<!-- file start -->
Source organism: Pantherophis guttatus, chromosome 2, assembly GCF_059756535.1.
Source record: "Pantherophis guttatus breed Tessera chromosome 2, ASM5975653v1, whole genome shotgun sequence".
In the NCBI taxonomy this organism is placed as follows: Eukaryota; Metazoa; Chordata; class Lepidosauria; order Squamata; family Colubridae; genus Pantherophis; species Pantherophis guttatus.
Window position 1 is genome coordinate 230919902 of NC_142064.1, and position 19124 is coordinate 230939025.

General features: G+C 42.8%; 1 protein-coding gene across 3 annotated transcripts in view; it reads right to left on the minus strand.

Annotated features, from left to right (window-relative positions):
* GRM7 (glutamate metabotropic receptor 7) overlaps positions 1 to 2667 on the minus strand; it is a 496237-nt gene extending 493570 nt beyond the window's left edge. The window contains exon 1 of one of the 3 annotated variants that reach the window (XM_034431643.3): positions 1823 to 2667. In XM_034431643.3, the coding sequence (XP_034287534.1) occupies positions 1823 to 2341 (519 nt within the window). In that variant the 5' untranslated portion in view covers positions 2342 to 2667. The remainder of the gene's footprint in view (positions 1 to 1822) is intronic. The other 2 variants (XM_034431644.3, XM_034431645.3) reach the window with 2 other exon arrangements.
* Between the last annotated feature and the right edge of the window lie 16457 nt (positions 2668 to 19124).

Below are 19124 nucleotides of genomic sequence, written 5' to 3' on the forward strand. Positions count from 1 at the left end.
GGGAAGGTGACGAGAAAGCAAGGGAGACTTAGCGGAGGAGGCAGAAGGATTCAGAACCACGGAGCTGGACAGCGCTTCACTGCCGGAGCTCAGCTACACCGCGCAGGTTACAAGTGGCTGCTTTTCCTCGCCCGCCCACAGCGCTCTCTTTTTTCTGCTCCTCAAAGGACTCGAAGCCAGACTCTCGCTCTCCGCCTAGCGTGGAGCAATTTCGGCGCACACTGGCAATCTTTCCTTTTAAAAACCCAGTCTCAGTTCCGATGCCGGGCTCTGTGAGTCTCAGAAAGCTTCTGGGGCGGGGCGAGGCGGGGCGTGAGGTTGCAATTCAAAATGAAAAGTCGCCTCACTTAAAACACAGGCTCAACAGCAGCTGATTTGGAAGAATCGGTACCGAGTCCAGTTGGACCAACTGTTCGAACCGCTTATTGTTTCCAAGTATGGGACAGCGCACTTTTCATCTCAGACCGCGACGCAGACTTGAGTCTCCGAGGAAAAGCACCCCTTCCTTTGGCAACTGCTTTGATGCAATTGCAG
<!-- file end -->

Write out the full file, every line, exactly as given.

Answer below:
Source organism: Pantherophis guttatus, chromosome 2, assembly GCF_059756535.1.
Source record: "Pantherophis guttatus breed Tessera chromosome 2, ASM5975653v1, whole genome shotgun sequence".
In the NCBI taxonomy this organism is placed as follows: Eukaryota; Metazoa; Chordata; class Lepidosauria; order Squamata; family Colubridae; genus Pantherophis; species Pantherophis guttatus.
Window position 1 is genome coordinate 230919902 of NC_142064.1, and position 19124 is coordinate 230939025.

General features: G+C 42.8%; 1 protein-coding gene across 3 annotated transcripts in view; it reads right to left on the minus strand.

Annotated features, from left to right (window-relative positions):
* GRM7 (glutamate metabotropic receptor 7) overlaps positions 1 to 2667 on the minus strand; it is a 496237-nt gene extending 493570 nt beyond the window's left edge. The window contains exon 1 of one of the 3 annotated variants that reach the window (XM_034431643.3): positions 1823 to 2667. In XM_034431643.3, the coding sequence (XP_034287534.1) occupies positions 1823 to 2341 (519 nt within the window). In that variant the 5' untranslated portion in view covers positions 2342 to 2667. The remainder of the gene's footprint in view (positions 1 to 1822) is intronic. The other 2 variants (XM_034431644.3, XM_034431645.3) reach the window with 2 other exon arrangements.
* Between the last annotated feature and the right edge of the window lie 16457 nt (positions 2668 to 19124).

Below are 19124 nucleotides of genomic sequence, written 5' to 3' on the forward strand. Positions count from 1 at the left end.
GGGAAGGTGACGAGAAAGCAAGGGAGACTTAGCGGAGGAGGCAGAAGGATTCAGAACCACGGAGCTGGACAGCGCTTCACTGCCGGAGCTCAGCTACACCGCGCAGGTTACAAGTGGCTGCTTTTCCTCGCCCGCCCACAGCGCTCTCTTTTTTCTGCTCCTCAAAGGACTCGAAGCCAGACTCTCGCTCTCCGCCTAGCGTGGAGCAATTTCGGCGCACACTGGCAATCTTTCCTTTTAAAAACCCAGTCTCAGTTCCGATGCCGGGCTCTGTGAGTCTCAGAAAGCTTCTGGGGCGGGGCGAGGCGGGGCGTGAGGTTGCAATTCAAAATGAAAAGTCGCCTCACTTAAAACACAGGCTCAACAGCAGCTGATTTGGAAGAATCGGTACCGAGTCCAGTTGGACCAACTGTTCGAACCGCTTATTGTTTCCAAGTATGGGACAGCGCACTTTTCATCTCAGACCGCGACGCAGACTTGAGTCTCCGAGGAAAAGCACCCCTTCCTTTGGCAACTGCTTTGATGCAATTGCAG